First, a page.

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Blood tests can help your doctor see if you’re moving in the right direction

To see if you are responding to treatment with SCEMBLIX, your doctor will have you go for regular blood tests. Your blood counts should be checked every 2 weeks for the first 3 months and monthly after that.

Monitoring is a key part of treatment

When you have Philadelphia chromosome–positive chronic myeloid leukemia (Ph+ CML) in chronic phase (CP), monitoring your blood is key. Your doctor will order tests to see if SCEMBLIX is working and to check for side effects.

Discuss your results with your doctor

It’s important to go for any blood tests your doctor prescribes. But you have to go a step further and make sure you discuss the results of your blood work with your doctor. This will help you understand what your results mean.

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Test your doctor may prescribe


  • Complete blood count (CBC): The CBC with differential and chemistry profile counts the number of red blood cells, white blood cells, and platelets in the blood

  • Standard cytogenetic test: Using a small sample of your bone marrow, this test measures the number of cells with the Ph chromosome

  • Fluorescence in situ hybridization (FISH) test: This test uses fluorescent dyes and a fluorescent microscope to measure the number of cells with the Ph chromosome. Your doctor may order this test because a standard cytogenetic test may not detect all the leukemic cells in the blood

  • Quantitative polymerase chain reaction (qPCR or molecular) test: qPCR testing is sensitive enough to detect the smallest amount of leukemic cells in the blood and bone marrow. Be sure to go to a lab that uses a standardized scale, called the International Scale, to measure your BCR-ABL1 level

  • BCR-ABL1 kinase domain mutation analysis: This test is used to look for mutations in the BCR‑ABL1 gene, which may cause certain medications to stop working. Your doctor will order this test to determine if you have a gene mutation, such as the T315I mutation. Learn about SCEMBLIX for Ph+ CML in chronic phase with the T315I mutation


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Keep track of your results 


You may find it helpful to keep track of the trend in your BCR-ABL1 level. You and your doctor will want to see this level decrease or stay stable over time. If your BCR-ABL1 level starts to increase, your doctor may adjust your dose or consider another treatment option.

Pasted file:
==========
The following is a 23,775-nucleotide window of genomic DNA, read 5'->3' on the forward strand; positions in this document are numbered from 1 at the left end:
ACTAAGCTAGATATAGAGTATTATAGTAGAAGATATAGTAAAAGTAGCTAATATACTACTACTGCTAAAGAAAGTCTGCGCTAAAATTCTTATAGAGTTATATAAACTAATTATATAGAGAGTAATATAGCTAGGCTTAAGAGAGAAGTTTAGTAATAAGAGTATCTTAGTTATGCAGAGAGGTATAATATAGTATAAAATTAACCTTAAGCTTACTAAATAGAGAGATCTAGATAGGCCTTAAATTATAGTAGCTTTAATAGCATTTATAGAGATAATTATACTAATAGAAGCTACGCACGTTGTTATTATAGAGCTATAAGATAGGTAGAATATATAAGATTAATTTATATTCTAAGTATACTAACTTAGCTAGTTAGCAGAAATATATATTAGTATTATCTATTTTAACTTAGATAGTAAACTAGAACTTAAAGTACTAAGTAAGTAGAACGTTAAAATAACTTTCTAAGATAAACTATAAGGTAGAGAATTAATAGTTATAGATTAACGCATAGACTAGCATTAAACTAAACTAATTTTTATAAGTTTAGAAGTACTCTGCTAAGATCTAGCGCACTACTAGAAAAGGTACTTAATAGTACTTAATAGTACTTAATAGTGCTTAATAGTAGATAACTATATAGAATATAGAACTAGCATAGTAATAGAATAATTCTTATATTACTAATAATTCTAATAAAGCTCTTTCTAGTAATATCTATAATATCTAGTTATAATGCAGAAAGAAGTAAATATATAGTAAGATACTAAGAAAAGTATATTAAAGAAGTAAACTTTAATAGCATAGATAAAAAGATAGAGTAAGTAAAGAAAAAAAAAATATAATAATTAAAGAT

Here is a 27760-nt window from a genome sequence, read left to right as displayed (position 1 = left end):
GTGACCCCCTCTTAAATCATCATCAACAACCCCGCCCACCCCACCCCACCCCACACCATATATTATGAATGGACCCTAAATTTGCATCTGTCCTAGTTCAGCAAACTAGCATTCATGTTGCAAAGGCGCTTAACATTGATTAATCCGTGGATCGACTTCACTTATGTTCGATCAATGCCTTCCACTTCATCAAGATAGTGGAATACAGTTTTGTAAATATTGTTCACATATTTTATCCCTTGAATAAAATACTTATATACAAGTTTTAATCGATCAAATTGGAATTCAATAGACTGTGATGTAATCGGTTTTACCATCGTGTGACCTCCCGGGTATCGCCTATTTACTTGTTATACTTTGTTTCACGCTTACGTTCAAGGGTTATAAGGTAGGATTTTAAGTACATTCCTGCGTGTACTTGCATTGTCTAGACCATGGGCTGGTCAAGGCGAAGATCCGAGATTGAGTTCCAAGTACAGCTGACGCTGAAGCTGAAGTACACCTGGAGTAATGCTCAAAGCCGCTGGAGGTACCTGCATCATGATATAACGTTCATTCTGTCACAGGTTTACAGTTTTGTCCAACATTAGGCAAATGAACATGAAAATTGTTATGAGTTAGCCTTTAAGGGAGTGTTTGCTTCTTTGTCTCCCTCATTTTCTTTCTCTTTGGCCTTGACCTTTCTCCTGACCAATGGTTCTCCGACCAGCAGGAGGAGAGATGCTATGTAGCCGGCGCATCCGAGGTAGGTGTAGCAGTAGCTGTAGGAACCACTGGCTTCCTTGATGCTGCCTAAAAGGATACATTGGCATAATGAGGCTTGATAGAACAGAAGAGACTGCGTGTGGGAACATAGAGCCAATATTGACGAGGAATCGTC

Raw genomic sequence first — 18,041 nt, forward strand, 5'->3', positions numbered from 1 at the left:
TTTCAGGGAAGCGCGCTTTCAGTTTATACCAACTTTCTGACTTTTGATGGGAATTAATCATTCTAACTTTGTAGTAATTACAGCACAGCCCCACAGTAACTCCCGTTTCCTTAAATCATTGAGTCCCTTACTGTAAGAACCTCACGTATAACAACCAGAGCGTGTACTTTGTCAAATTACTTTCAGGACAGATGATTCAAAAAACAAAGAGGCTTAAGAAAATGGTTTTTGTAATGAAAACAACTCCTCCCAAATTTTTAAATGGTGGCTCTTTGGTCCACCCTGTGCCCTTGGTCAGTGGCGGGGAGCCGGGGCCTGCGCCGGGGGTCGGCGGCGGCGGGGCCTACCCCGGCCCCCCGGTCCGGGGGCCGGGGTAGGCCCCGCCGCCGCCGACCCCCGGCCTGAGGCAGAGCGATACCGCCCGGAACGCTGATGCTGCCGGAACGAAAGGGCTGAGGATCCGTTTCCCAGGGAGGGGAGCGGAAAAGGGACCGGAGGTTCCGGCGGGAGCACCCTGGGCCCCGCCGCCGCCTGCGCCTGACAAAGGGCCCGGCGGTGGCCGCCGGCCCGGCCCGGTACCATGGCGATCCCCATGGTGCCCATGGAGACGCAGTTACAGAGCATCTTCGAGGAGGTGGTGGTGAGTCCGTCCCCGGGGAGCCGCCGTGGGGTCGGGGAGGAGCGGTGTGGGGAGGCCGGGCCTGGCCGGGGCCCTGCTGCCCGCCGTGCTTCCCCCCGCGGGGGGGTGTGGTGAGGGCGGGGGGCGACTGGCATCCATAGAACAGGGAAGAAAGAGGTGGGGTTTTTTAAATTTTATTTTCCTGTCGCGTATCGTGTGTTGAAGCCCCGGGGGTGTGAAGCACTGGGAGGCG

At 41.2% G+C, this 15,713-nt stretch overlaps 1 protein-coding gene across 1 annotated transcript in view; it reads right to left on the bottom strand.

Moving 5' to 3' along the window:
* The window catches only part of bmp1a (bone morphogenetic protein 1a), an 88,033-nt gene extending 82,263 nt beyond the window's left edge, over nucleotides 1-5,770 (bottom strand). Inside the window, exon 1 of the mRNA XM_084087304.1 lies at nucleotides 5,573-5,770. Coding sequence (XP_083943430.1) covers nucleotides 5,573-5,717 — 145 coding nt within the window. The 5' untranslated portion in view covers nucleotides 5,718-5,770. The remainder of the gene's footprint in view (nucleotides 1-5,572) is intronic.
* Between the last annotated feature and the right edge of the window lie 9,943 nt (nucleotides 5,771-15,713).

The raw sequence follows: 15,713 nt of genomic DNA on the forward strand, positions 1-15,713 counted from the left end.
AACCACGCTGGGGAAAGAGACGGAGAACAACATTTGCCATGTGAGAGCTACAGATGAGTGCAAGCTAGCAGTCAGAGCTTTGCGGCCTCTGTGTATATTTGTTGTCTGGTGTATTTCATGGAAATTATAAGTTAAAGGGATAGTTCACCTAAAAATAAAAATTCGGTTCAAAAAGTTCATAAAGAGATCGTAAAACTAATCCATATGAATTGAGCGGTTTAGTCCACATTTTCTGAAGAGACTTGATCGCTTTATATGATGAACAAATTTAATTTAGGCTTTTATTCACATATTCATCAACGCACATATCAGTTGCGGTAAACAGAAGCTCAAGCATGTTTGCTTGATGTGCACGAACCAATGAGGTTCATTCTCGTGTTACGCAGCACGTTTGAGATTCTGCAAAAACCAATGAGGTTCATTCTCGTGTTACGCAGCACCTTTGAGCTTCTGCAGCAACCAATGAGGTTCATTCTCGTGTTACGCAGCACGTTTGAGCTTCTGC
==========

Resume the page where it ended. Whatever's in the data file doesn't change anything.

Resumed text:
Other tests your doctor may require

During your treatment with SCEMBLIX, your doctor will conduct tests to check for side effects. Your doctor will periodically monitor your blood pressure. Your doctor will also check your blood cell counts (white blood cells, red blood cells, and platelets), and test for pancreatitis. Your doctor may also order a pregnancy test before you start treatment with SCEMBLIX.


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Why it’s important to ask about your results 


Your blood work is a key measure of how you are responding to treatment. So don’t be shy. Be sure to discuss your results with your doctor, so you know what your numbers mean. If you don’t understand a term your doctor uses, ask your doctor to explain it.

Important Safety Information

Before taking SCEMBLIX, tell your doctor about all your medical conditions, including if you:

  • have a history of inflammation of your pancreas (pancreatitis)
  • have a history of heart problems or blood clots in your arteries and veins (types of blood vessels)
  • are pregnant or plan to become pregnant. SCEMBLIX can harm your unborn baby ...

Approved Uses

SCEMBLIX is a prescription medicine used to treat adults with:

  • Philadelphia chromosome–positive chronic myeloid leukemia (Ph+ CML) in chronic phase (CP), previously treated with 2 or more tyrosine kinase inhibitors (TKIs)
  • Ph+ CML in CP with the T315I mutation ...